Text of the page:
|scientific name Tetracis |
Forests and woodlands.
Adults fly in spring; late (late May-June) in Alberta.
The genus Tetracis belongs in the Lepidoptera family Geometridae, subfamily Ennominae, Tribe Ourapterygini. It is a small genus containing two North American species, cachexiata and crocallata, both described by Guenee in 1857. They are medium-sized (approx. 3.5-4 cm wingspan) creamy white, pale yellow or yellow-brown moths with angular, pointed forewings crossed at an angle by a straight line from the apex to midway on the lower margin. This line gives them their common name of Yellow (crocallata) and White Slant-line (cachexiata). Similar Alberta species of geometrid moths have the forewing line bent abruptly basad before reaching the apex (Prochorodes), or meeting the costa well short of the apex (Euchlaena species).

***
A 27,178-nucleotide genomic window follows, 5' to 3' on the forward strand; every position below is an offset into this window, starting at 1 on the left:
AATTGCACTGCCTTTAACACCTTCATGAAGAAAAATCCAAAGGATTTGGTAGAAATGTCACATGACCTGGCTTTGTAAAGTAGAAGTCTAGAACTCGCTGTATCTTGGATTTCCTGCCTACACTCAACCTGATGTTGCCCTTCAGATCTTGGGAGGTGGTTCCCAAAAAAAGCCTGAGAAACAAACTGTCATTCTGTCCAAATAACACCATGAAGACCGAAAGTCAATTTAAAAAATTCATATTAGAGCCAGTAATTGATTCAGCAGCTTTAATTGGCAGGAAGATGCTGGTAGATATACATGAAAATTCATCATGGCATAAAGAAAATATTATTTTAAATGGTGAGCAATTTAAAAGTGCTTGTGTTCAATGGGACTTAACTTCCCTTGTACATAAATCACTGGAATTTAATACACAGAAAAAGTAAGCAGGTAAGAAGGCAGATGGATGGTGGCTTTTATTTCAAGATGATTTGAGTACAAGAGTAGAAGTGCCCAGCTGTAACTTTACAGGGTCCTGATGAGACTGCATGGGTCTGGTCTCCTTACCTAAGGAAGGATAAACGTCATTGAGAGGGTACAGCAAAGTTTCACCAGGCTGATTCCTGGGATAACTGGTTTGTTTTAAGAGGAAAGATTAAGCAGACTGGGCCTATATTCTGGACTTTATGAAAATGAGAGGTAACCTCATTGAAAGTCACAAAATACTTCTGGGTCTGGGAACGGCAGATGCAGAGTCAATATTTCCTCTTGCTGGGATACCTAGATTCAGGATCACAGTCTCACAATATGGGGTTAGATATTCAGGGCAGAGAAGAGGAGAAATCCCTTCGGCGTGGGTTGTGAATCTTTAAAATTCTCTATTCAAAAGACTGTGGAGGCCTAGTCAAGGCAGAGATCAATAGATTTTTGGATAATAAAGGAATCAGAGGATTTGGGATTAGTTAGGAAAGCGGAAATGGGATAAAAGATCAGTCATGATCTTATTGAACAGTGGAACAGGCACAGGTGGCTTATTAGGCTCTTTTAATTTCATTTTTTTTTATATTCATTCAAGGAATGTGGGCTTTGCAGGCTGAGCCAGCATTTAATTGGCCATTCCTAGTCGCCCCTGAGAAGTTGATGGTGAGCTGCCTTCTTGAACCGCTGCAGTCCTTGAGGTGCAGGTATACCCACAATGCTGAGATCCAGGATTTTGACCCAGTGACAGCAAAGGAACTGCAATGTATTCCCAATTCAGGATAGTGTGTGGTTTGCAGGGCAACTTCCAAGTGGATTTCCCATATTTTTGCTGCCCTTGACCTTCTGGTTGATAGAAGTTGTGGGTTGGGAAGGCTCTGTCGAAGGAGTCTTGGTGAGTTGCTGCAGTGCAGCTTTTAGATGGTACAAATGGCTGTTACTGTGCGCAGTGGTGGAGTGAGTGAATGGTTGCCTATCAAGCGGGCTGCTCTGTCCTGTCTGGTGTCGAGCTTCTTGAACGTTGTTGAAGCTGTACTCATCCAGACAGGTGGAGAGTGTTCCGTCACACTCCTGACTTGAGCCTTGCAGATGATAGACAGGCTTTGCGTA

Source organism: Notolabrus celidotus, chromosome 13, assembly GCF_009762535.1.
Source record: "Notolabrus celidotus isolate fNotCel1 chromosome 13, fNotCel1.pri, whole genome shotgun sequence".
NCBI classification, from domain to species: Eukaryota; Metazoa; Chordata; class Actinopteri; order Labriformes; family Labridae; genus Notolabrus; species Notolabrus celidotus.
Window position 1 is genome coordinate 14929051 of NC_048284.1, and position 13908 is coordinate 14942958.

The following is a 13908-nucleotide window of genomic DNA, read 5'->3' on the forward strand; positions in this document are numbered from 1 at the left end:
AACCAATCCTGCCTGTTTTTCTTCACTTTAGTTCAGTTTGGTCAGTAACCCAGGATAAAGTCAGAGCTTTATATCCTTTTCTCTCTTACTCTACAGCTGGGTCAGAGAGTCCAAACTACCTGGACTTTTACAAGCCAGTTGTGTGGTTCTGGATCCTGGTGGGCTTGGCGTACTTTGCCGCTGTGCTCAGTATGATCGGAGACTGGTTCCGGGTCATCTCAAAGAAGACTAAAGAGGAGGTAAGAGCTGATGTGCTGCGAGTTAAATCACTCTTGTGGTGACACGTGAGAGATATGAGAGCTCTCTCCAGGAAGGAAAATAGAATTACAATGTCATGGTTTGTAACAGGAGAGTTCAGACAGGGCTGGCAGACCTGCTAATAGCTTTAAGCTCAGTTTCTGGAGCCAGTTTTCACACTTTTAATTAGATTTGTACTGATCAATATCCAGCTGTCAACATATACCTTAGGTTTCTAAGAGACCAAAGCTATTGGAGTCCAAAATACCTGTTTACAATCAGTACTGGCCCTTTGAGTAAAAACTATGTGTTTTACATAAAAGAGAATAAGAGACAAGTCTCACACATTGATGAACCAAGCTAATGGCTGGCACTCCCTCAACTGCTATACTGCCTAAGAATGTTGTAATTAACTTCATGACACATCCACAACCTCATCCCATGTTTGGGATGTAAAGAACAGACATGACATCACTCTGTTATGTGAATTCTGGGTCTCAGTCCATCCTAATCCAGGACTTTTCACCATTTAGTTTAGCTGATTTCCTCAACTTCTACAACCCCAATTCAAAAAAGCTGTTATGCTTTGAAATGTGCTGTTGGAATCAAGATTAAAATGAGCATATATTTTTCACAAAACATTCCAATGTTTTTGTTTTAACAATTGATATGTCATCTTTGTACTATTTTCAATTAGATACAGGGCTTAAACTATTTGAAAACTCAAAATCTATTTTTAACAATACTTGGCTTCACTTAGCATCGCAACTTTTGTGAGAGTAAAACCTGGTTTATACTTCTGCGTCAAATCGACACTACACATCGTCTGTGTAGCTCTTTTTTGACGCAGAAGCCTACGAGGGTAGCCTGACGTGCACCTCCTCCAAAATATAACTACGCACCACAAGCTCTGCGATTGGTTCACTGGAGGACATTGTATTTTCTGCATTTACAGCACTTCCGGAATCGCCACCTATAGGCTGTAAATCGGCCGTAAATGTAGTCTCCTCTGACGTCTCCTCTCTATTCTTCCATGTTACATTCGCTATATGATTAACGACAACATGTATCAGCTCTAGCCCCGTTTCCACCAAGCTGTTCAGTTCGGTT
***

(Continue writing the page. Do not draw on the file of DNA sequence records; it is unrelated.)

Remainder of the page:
The larvae are described and illustrated in color in Wagner et al, 2001.
Tetracis are single brooded, and overwinter in the pupal stage. The larvae are solitary defoliators of woody trees and shrubs.
Relatively common, widespread species; no concerns.
Tetracis larvae utilize a wide variety of deciduous (crocallata) or deciduous and evergreen (cachexiata) trees and shrubs.
Cachexiata occurs from coast to coast across southern Canada and crocallata occurs west to Alberta; both range southward in the forests of eastern North America. Both species occur in Alberta, with cachexiata found mainly in the drier grasslands region of the province, and crocallata in the cooler parklands and southern boreal forest regions.
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